Pick your adjective: Maturation. Dotage. Seniority. Senility. Everlast?
At 48, Philadelphia native Bernard Hopkins climbed back in the ring last night, the poster boy of prizefighting persistence at a time of concern in all sports over traumatic head injury. The wisdom of his attempt to challenge unbeaten 31-year-old Floridian Tavoris Cloud for the world light heavyweight championship, at his age, was his business.
But there was no avoiding how the evening's Barclays Center card demonstrated repeatedly how the manly art turns beastly in an instant. Four of the eight bouts were stopped prematurely, three of them with little imaginary birds twirling around the losers' heads.
Hopkins was not among that number, giving as well as he got, sending the previously undefeated Cloud (24-1, 19 knockouts) off bleeding from a cut above his eye with a unanimous-decision victory. With the 12,293 spectators breaking into chants of "B-Hop, B-Hop," the royally attired Hopkins -- purple trucks, purple gloves -- extended his record to 53-5-2, 32 KO) and kept his title as oldest boxing world champion.
Hopkins often backed into a corner, only to pepper the stalking Cloud with combinations. "Basically," Hopkins said, "I just wanted to use my speed and reflexes, which I still have at 48 years old."
He had become the oldest man ever to hold a world title, surpassing George Foreman's record, by defeating Jean Pascal as a 46-year-old in 2011. (Foreman was 45 when he knocked out Michael Moorer for the heavyweight crown in 1994.) By the age of 40, Hopkins already had defended the world middleweight title 20 times. He billed last night's match an "inspiration" to young kids. "I'm not saying you're going to see a new Bernard Hopkins," he told reporters earlier in the week. "I'm too old for that crap."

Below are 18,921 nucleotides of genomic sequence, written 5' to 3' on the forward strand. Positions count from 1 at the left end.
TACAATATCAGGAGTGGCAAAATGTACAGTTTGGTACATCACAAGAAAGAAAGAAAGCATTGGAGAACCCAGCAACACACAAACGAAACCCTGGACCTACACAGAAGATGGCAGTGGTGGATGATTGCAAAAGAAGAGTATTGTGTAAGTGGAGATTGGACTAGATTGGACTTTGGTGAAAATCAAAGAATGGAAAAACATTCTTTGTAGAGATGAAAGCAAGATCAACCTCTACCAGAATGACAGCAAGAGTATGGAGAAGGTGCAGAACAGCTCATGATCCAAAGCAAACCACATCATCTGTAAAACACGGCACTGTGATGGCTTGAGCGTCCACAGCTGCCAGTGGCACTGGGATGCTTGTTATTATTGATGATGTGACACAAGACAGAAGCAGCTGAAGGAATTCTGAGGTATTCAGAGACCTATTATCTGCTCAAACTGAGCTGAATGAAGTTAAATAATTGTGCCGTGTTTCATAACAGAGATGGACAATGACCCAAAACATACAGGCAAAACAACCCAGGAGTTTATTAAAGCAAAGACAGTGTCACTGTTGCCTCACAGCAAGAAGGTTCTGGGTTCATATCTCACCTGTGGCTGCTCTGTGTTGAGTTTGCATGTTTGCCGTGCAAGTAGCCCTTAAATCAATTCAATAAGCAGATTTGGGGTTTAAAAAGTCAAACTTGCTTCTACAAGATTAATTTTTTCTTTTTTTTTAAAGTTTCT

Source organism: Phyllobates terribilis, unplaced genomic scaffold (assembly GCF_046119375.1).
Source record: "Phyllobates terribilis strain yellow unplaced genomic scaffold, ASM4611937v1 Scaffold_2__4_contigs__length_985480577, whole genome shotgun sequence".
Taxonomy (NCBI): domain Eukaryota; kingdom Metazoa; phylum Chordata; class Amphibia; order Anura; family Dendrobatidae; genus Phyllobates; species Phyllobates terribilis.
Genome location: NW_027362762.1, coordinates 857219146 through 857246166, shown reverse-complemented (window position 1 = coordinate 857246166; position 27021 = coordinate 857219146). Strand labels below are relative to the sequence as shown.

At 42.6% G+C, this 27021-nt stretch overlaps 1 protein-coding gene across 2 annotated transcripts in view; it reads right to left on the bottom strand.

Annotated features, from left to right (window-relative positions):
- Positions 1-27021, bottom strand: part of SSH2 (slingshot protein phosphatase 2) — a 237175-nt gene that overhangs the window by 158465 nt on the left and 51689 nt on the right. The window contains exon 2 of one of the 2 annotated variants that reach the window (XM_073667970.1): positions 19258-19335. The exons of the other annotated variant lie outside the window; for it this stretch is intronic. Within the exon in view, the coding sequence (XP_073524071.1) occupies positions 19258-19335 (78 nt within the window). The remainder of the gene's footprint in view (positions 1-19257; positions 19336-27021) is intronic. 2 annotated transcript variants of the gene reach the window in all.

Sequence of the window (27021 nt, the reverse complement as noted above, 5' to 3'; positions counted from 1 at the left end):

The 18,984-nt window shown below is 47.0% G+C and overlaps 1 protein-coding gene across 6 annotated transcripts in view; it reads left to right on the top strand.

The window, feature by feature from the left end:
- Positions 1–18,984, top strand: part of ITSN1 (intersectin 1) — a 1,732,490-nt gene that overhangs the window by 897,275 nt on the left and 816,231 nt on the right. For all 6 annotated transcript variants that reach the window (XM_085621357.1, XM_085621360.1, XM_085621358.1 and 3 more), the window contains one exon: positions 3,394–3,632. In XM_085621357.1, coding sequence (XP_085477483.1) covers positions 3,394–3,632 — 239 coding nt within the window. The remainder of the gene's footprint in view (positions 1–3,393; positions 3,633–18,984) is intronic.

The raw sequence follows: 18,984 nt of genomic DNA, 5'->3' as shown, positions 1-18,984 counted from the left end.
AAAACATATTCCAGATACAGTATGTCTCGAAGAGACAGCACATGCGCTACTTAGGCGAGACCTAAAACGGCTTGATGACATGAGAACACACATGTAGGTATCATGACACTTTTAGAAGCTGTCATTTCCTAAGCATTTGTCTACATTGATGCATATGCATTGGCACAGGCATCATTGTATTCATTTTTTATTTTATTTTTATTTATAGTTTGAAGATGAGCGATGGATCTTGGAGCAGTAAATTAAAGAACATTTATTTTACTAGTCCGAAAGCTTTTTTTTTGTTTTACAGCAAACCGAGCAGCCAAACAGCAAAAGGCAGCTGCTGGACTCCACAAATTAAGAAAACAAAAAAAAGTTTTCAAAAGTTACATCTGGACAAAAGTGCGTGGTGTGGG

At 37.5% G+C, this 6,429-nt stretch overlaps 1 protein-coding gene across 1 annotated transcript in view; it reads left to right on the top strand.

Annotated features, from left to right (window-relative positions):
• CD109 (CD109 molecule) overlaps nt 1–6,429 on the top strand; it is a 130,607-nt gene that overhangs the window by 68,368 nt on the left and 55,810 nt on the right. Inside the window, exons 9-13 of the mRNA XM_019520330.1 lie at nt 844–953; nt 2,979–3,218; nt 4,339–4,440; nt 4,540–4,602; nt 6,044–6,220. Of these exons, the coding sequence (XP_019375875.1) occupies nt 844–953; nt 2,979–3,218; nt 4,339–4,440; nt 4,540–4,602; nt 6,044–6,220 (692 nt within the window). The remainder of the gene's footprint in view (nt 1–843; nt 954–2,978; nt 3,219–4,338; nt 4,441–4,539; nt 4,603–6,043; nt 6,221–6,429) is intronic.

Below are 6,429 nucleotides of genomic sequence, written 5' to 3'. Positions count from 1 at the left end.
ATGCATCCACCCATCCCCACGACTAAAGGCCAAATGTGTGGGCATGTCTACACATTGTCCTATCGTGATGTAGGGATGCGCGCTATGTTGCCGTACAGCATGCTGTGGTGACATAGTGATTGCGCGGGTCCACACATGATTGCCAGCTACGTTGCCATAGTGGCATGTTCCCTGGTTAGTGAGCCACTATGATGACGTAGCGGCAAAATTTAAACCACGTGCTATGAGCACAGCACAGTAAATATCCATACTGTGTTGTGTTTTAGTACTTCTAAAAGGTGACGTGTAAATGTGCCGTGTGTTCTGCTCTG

But still, for all indications, in one piece, which wasn't the case for all of the night's competitors. In the co-main event, a WBO welterweight title eliminator, unbeaten 24-year-old Floridian Keith Thurman summarized the sport's objective by reminding, "I love putting people to sleep."
During his unanimous 12-round decision over Jan Zaveck, the former world champ (now 32-3) from Slovenia -- no pup himself at 36 -- Thurman (now 20-0 in with 18 knockouts) several times was close to administering a lullaby with his fists, his blows to Zaveck's head sounding like the thud of hockey pucks on a goalie's pads.
Earlier, Brooklyn junior middleweight Frank Galarza flattened Mexico's Guillermo Ibarra for a technical knockout at 2:19 of the second round. Staten Island light heavyweight Marcus Browne likewise separated Josh Thorpe of Cincinnati from his senses only 2:42 into the first of four scheduled rounds. And unbeaten Bronx junior middleweight Eddie Gomez extinguished Mexican Javier Gomez' lights a mere 1:17 after the opening bell of their planned six-rounder.
The 10-round lightweight duel between Newark's Michael Perez and Lonnie Smith of Las Vegas also was stopped because of a Perez' cut inflicted by a head butt, and ended in a seventh-round draw.
Some things never change in boxing: Pre-fight dialogues between opponents often turn into a physical soliloquy for the knockee, among the usual bow-tied referees, women in underwear and high heels prancing around to announce the round number and Don King's hair in the ring before the feature match.